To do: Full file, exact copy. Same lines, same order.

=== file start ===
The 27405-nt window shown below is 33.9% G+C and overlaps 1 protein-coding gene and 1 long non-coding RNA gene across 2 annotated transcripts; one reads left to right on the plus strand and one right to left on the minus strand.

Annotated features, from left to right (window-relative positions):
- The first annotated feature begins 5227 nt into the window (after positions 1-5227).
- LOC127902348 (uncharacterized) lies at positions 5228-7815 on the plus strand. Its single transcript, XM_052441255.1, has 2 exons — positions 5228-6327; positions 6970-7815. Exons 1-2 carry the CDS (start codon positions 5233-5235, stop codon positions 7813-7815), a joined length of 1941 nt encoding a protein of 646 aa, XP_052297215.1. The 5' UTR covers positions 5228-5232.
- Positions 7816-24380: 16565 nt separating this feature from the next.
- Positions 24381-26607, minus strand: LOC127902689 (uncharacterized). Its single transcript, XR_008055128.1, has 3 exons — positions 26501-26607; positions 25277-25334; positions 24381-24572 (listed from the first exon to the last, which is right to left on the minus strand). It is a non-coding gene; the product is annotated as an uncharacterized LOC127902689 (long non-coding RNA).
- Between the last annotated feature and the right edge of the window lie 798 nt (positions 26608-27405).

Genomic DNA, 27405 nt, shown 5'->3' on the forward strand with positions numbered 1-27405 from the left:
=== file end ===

The 27405-nt window shown below is 33.9% G+C and overlaps 1 protein-coding gene and 1 long non-coding RNA gene across 2 annotated transcripts; one reads left to right on the plus strand and one right to left on the minus strand.

Annotated features, from left to right (window-relative positions):
- The first annotated feature begins 5227 nt into the window (after positions 1-5227).
- LOC127902348 (uncharacterized) lies at positions 5228-7815 on the plus strand. Its single transcript, XM_052441255.1, has 2 exons — positions 5228-6327; positions 6970-7815. Exons 1-2 carry the CDS (start codon positions 5233-5235, stop codon positions 7813-7815), a joined length of 1941 nt encoding a protein of 646 aa, XP_052297215.1. The 5' UTR covers positions 5228-5232.
- Positions 7816-24380: 16565 nt separating this feature from the next.
- Positions 24381-26607, minus strand: LOC127902689 (uncharacterized). Its single transcript, XR_008055128.1, has 3 exons — positions 26501-26607; positions 25277-25334; positions 24381-24572 (listed from the first exon to the last, which is right to left on the minus strand). It is a non-coding gene; the product is annotated as an uncharacterized LOC127902689 (long non-coding RNA).
- Between the last annotated feature and the right edge of the window lie 798 nt (positions 26608-27405).

Genomic DNA, 27405 nt, shown 5'->3' on the forward strand with positions numbered 1-27405 from the left: